Janice came out of her room and went in the kitchen to get some water and an aspirin. She found Kellin's note and read it. She yelled for him and Senior came rushing for her, reading it as well:
'Dear Mom and Dad,
I know right now is not the best time to say this, but I love you. I went out for a while, so don't worry. Please don't be mad.
Kellin sat on the buoy in the middle of the ocean. He could see the scene clearly in his head. He was mowing the lawn and Jackson wanted a ride. He was about to put up the mower because he was already done. He knew he wasn't supposed to, but one time couldn't hurt. He let him on and they were goofing off when Jackson covered his eyes. He didn't know where he was going. It was too late when Jackson let go. They ran into a big rock in the yard and the mower flipped on top of Jackson. It was an accident. Kellin left his brothers body there and took apart the mower and smashed the pieces.
He ran in the house and turned his music up really loud and pretended to sleep. He knew his parents would be home soon. He waited anxiously until he heard the screams from outside. He ran outside to see what was going on. He saw his mother on the ground next to Jackson. Their father had his hand on her back. That is when he called the cops and they all sat on the porch waiting for them. That is when the fear began. That is when the lies began.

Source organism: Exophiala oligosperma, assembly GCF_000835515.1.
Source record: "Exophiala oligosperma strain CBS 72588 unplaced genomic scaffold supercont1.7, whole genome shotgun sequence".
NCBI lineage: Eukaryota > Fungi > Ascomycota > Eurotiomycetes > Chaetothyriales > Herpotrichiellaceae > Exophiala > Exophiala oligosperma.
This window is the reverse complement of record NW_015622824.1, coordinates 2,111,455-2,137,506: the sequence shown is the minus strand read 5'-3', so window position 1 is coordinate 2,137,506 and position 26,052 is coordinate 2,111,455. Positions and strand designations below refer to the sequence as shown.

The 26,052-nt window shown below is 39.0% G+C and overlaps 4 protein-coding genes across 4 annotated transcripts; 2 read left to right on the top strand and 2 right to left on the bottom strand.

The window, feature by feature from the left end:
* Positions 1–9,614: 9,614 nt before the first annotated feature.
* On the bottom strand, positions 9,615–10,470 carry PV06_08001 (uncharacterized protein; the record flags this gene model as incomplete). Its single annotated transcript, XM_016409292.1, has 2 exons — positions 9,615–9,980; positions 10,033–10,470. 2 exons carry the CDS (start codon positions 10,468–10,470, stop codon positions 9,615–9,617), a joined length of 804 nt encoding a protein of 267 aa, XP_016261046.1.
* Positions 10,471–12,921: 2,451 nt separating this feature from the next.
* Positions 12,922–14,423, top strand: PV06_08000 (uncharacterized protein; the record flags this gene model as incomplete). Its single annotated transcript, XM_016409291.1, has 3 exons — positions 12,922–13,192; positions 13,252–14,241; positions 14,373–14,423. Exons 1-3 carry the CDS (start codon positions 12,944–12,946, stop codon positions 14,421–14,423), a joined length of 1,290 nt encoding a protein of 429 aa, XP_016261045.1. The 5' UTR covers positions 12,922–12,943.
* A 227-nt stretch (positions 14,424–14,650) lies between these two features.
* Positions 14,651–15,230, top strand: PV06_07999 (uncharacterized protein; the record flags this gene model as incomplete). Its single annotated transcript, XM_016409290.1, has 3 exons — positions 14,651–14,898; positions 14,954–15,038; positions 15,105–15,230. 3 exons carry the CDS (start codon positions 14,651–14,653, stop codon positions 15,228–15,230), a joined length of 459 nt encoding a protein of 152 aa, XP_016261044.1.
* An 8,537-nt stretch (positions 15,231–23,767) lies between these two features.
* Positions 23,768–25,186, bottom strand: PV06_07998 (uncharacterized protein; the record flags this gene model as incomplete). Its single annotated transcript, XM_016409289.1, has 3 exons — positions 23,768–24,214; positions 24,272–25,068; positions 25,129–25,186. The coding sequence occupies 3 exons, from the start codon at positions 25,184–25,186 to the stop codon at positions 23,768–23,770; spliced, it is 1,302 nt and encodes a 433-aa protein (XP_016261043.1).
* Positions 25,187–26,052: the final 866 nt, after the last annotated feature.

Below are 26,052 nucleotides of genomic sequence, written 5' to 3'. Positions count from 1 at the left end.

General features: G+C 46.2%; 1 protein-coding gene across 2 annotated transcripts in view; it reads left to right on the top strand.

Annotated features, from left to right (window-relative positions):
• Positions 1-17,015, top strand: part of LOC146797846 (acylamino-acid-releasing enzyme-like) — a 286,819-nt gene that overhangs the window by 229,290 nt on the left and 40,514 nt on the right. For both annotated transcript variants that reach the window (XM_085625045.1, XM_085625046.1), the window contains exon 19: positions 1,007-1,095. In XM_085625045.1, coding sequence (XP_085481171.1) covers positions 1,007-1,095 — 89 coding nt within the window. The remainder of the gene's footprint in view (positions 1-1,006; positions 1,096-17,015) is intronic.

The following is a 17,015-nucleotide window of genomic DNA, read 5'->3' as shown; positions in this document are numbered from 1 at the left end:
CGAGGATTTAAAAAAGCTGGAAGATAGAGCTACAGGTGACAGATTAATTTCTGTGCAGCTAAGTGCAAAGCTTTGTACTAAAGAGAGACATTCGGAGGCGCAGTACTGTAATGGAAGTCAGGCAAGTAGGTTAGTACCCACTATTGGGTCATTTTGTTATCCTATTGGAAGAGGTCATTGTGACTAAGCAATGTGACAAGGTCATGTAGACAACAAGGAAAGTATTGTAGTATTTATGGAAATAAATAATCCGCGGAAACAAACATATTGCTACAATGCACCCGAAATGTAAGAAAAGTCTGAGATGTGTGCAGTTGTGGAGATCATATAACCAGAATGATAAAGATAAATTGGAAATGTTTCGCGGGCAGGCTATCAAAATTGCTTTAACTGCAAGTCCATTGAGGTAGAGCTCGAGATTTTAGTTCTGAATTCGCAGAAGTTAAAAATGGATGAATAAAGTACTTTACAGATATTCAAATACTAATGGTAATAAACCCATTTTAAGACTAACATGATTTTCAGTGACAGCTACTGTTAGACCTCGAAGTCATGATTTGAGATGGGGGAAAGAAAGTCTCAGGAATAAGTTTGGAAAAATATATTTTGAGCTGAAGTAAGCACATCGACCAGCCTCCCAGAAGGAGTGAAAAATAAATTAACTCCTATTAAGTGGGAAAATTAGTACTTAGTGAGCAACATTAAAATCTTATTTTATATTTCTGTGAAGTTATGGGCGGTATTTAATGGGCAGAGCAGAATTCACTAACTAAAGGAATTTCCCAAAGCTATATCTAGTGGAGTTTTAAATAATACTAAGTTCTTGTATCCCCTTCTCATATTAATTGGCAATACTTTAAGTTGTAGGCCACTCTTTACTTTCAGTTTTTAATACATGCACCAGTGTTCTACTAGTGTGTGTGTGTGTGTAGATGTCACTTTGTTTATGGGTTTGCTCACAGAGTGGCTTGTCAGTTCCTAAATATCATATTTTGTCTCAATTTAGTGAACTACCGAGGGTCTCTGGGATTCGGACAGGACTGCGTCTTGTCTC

The cold water beat his feet as the tears streamed down his face like a waterfall. He let out all his breath and dived into the water. He inhaled sharply and his body panicked. His body thrashed about, but he made himself stay under the water. His body finally stopped. His head was fuzzy, his finger and toes numb from the freezing water. The sight of the sunset began to fade as his eyes closed. The last thing his mind pictured was Jackson and him sitting on the beach and Jackson was laughing. Kellin finally died in his water grave.
The darkness and solitude seemed to stretch on forever, as if they curved infinitely around my outer edge. Once, I had a sense of time's passage in the further swelling and rot of Victoria's finger in my core as I mournfully reshaped myself to fit the bone; in the blind minds of generations of rapacious maggots and flies that populated the tomb until they had consumed all there was and made it the final resting place of their brief civilization; and, finally, the slow settling of Victoria's bones as they creaked and cracked and crumbled into undisturbed dust. The horrible grinding of the earth above was a constant, until it was gone, but by then the distinction between decades and minutes was far beyond me.